Ronald D. Moore’s update of Battlestar Galactica is the go-to show for many who like science fiction and many who usually won’t touch it with a ten-foot pole. During the run of the series, people in the latter group have written articles, blog posts, or reviews expressing shock that they actually like a science fiction series. Well, they like this particular science fiction series — much to their confusion. Meanwhile, that other science fiction, that’s still weird/scary/full of actors covered in prosthetics, and not worth their time.
Why this blinking and stunned reaction to the idea that science fiction can offer layered, brilliant drama, that it can be really good?
You’d think the word would’ve gotten out about science fiction by now. Yet a compelling piece of science fiction with universal appeal (prosthetics or not) often gets treated as if it were the one saving grace of a tattered genre. A lot of the reactions to those works, instead of blowing away the preconceptions, seems to instead reinforce them oh, this one’s not like other science fiction. This one’s actually cool!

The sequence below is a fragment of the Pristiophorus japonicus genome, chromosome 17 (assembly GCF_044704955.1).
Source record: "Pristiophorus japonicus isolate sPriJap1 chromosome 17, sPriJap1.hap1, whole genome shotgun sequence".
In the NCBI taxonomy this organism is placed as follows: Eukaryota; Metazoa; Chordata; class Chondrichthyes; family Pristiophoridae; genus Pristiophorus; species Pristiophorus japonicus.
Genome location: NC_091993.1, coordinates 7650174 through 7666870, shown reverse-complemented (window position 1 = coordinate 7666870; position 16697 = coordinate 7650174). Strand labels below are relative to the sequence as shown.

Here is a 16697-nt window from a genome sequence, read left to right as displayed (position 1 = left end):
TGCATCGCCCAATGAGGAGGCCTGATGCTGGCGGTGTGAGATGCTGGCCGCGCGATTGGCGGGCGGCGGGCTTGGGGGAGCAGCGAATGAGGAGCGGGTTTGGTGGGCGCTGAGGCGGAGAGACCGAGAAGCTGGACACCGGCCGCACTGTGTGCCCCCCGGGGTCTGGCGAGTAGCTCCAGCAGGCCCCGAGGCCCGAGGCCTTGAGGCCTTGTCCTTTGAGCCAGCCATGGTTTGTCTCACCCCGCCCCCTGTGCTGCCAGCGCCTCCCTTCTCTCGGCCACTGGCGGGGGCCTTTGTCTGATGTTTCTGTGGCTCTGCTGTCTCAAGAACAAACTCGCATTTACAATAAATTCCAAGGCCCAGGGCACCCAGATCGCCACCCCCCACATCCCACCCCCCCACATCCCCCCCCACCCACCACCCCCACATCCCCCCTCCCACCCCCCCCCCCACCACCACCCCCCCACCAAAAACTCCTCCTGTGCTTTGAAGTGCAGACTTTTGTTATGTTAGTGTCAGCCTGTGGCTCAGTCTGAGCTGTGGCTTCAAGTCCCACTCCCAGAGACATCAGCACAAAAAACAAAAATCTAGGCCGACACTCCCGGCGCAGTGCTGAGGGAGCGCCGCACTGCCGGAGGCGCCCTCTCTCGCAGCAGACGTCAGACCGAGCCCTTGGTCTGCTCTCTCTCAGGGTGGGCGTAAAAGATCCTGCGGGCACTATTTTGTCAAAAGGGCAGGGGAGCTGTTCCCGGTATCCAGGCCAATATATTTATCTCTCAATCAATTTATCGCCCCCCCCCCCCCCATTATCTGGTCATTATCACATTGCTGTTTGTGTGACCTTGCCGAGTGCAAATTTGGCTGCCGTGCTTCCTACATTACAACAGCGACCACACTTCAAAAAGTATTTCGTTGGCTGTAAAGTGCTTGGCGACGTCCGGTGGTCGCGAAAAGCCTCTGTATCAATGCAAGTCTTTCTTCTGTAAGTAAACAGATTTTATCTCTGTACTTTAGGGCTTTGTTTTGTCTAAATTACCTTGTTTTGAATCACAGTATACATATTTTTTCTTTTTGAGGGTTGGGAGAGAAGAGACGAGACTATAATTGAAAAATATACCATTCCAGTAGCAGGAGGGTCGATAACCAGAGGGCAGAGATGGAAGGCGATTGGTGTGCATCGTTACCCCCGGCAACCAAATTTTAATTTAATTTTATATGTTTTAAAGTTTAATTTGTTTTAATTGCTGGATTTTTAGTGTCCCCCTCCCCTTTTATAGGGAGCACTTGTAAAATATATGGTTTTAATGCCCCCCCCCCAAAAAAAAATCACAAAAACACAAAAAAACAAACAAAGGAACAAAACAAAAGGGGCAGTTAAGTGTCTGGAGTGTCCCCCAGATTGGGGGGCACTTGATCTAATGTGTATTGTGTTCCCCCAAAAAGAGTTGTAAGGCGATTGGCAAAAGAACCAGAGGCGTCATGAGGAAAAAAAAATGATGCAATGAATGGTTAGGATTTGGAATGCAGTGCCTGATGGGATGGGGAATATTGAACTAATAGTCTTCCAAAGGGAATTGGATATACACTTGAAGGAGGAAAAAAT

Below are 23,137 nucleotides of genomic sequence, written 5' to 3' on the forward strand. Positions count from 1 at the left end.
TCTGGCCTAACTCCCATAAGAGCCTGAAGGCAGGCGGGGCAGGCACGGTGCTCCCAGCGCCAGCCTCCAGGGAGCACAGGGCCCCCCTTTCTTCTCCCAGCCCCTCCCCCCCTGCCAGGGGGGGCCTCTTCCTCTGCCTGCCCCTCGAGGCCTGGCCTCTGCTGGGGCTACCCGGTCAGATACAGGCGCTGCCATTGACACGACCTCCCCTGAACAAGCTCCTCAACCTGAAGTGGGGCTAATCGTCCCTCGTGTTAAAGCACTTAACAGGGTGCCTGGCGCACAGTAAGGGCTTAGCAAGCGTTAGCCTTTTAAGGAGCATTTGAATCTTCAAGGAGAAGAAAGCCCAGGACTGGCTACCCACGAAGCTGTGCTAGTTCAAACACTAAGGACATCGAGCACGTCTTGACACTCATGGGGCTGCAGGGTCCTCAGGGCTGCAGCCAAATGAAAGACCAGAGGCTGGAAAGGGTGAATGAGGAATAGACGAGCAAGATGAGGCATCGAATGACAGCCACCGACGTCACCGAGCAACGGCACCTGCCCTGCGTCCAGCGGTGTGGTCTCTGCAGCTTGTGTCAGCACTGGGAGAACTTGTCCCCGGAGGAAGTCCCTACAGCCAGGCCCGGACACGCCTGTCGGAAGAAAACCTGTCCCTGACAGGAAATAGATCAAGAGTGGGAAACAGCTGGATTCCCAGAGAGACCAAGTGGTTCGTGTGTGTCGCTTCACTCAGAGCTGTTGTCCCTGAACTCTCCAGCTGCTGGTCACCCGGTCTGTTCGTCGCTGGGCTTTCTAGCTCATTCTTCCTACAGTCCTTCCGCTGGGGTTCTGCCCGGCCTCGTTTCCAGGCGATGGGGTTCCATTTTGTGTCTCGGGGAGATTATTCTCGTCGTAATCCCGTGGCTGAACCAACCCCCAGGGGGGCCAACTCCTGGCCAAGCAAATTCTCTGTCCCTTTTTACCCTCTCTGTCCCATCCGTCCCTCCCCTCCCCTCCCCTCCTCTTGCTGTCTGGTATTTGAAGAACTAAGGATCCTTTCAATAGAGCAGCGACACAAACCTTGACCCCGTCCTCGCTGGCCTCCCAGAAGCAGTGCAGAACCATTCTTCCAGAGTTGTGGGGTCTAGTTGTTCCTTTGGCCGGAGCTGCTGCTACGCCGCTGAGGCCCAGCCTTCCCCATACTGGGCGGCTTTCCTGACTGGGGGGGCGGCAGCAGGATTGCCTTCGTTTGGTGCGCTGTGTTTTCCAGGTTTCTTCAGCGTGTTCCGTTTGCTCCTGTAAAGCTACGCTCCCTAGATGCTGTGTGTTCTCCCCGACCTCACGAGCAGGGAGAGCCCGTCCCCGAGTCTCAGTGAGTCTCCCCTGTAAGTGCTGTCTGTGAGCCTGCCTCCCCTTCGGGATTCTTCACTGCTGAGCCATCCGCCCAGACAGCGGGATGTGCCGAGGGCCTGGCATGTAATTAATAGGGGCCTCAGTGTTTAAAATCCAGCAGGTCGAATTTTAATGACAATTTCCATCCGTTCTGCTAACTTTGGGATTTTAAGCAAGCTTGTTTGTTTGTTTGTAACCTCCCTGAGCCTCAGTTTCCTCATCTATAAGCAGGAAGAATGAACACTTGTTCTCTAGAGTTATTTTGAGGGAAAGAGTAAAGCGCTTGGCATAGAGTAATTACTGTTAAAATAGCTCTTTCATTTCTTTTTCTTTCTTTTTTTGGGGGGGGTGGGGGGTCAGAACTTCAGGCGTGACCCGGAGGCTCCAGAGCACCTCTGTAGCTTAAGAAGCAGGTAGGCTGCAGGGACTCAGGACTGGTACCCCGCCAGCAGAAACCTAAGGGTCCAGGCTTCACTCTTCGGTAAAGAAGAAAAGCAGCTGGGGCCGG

How much more cool does the genre have to offer up before this stops becoming an event? It shouldn’t be news that science fiction is entertaining and resonant.
Battlestar Galactica is one example of terrific science fiction. So are a lot of other series I could mention right now (and probably geek out over, with a lot of hand gestures). Sometimes, as with Battlestar Galactica, one particular work happens to become an ambassador. Why so much doubt that there’s more where that came from? The ambassador’s an introduction, not the final word.